The final season of Sex Education has landed, and the reviews are in: ‘A spectacular send-off’

A promotional image for Sex Education season 4.

After weeks of edging us, Sex Education has finally reached its climax as the fourth and final season lands on Netflix.

The teen sex comedy has been on our screens for almost five years now, and created some of the decade’s biggest breakout stars – Ncuti Gatwa, the future Doctor Who star that you are – but the time has finally come to say goodbye to Moordale.

Following the closure of Moordale Secondary School at the end of season three, Sex Education season four opens with Otis (Asa Butterfield), Eric (Gatwa), Aimee (Aimee Lou Wood), Ruby (Mimi Keene) and the gang having relocated to Cavendish Sixth Form College – a Gen-Z hang out spot disguised as a school.

Otis is struggling both personally and professionally; his sort-of girlfriend Maeve (Emma Mackey) is at writing college in the US, and the sexual tension between them is, well, a little flaccid. At Cavendish, he’s trying to carve space as the new sex therapist on campus, but there’s a little passive aggressive competition from the school’s mysterious, existing sex specialist.

Eric is trying to contend with his religion and his queerness, examining whether they can intersect with one another, while also buddying up with new trans power couple Abbi (Anthony Lexa) and Roman (Felix Mufti).

Aimee and Isaac (George Robinson) are spending a lot more time together, Adam (Connor Swindells) is navigating life as an openly bisexual man outside of school, Cal (Dua Saleh) is contemplating taking the next step on their gender identity journey, and Jean (Gillian Anderson) is struggling with life as a single mother under pressure. Dan Levy and Hannah Gadsy also guest star.

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Essentially, the final season has a lot to tie up. Now, as the season’s first reviews are released into the world, there are lots of thoughts about whether or not the writers have managed to do just that.

Chase Hutchinson, writing for Collider, dubs the final season as a “spectacular send-off” for one of Netflix’s best ever original series. Thanks to season four still being chocked full of “side-splittingly funny” random gags, but also having “grown up a bit” and tackling more sombre issues – disability and accessibility, gender identity, trauma, bullying, addiction and familial tragedy – the Sex Education closer is “magnificent”, Hutchinson writes.

Ncuti Gatwa as Eric (L) and Asa Butterfield as Otis (R) in Sex Education season four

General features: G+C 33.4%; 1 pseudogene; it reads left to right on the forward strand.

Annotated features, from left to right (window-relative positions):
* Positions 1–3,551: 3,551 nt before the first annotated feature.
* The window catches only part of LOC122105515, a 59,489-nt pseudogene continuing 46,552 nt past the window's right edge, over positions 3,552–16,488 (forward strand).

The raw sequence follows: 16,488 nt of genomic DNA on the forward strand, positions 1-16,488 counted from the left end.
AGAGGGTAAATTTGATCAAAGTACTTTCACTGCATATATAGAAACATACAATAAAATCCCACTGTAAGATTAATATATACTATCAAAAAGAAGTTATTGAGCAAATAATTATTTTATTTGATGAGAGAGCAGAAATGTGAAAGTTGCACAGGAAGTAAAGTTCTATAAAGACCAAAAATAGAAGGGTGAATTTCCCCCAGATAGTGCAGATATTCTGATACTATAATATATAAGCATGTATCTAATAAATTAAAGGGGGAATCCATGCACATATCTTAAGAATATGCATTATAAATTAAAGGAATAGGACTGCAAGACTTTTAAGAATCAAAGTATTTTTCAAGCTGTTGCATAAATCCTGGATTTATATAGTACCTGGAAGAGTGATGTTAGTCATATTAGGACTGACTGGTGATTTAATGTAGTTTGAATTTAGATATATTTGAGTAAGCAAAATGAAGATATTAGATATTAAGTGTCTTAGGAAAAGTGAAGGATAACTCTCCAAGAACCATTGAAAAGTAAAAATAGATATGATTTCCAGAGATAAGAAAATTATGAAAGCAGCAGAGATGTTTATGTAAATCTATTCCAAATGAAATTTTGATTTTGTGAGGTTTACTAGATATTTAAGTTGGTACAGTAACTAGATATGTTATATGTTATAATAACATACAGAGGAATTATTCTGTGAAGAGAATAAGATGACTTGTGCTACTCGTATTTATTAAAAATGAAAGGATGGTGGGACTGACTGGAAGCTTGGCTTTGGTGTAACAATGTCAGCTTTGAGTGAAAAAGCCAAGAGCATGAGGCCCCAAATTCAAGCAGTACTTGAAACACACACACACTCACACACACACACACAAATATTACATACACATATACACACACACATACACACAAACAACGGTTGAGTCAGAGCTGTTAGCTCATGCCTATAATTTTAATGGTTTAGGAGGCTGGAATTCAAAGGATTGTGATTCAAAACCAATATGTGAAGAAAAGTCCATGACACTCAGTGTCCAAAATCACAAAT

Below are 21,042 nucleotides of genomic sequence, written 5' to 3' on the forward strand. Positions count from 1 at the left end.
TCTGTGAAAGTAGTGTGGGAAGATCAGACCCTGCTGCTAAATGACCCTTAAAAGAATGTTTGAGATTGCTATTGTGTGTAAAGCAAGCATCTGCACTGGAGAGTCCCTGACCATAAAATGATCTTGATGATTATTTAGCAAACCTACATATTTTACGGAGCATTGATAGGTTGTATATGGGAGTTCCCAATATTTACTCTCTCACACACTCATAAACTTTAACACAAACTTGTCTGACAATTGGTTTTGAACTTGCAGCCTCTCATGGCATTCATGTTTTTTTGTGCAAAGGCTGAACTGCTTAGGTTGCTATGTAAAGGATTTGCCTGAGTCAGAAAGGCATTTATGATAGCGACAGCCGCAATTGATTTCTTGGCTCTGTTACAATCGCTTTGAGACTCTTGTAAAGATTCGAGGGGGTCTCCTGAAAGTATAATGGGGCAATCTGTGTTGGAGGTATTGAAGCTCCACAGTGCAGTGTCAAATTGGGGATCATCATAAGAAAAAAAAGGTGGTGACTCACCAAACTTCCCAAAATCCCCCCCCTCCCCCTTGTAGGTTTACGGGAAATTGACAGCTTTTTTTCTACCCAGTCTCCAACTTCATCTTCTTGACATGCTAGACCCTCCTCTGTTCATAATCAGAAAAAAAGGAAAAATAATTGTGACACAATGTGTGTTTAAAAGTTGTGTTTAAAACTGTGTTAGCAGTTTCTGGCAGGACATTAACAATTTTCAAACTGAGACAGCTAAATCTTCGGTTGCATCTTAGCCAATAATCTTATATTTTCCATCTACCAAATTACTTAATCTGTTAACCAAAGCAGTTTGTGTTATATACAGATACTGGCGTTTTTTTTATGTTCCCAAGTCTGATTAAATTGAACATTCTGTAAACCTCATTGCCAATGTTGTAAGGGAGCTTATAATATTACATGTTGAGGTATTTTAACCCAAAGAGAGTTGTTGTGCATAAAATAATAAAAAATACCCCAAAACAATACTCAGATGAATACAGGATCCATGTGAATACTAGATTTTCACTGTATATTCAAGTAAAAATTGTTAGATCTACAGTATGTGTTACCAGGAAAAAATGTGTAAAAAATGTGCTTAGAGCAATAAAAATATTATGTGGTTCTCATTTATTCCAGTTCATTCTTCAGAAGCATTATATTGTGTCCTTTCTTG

Ncuti Gatwa as Eric (L) and Asa Butterfield as Otis (R) in Sex Education season four. (Netflix)

Similarly, writing for ScreenRant, Alex Harrison praised the show’s “bold, in-your-face approach” to writing scenes and storylines on social issues, while the mammoth, film-length final episode “does right by its characters”.

Jasmine Valentine, writing for Dexerto, expressed that the final season makes for a “surprisingly cozy and comforting watch” despite putting the comedy slightly on the backburner in aid of a “dark side that becomes a lot more sobering”. The endless list of social issues are, Valentine writes, examined with “tact and compassion”.

Dua Saleh as Cal Bowman in Sex Education.
Cal Bowman in Sex Education. (Netflix)

On the other hand, a fair number of reviewers have expressed frustration at season four’s character arcs – be this with existing characters, former characters, or new characters.

The Guardian’s Lucy Mangan said that new characters like deaf student Aisha (Alexandra James) and trans characters Abbi and Roman “never amount to much more than symbols of the categories it has apparently felt essential to include”, while existing characters have no “room to breathe” and are “underdeveloped” due to the sizeable cast.

However, while fans of the show have long praised Cal’s storyline for bringing authentic trans representation to our screens, Mangan suggested that the show should have seen Cal advised against gender-affirming surgery – a comment that has led to fury on social media.

The Evening Standard’s Vicky Jessop praised the “fantastic storylines” in the series but felt that the lead characters “should really have been given more space to breathe”. 

Connor Swindells as Adam Groff in Sex Education. (Sam Taylor/NETFLIX)

“Unfortunately, the sheer volume of narrative threads inevitably mean some [characters] also fall to the wayside,” she wrote. Still, Jessop gave the series overall four stars out of five.

It’s truly a mixed bag, with The Telegraph’s Benji Wilson suggesting that season four of Sex Education is “by some way its worst”, while NME’s Nick Levine stating certain season four scenes present the show “at its best”.

All in all, it appears that the hilarity and debauchery of Sex Education is still there for its final season, just with a little more darkness.

Sex Education season four is streaming now on Netflix.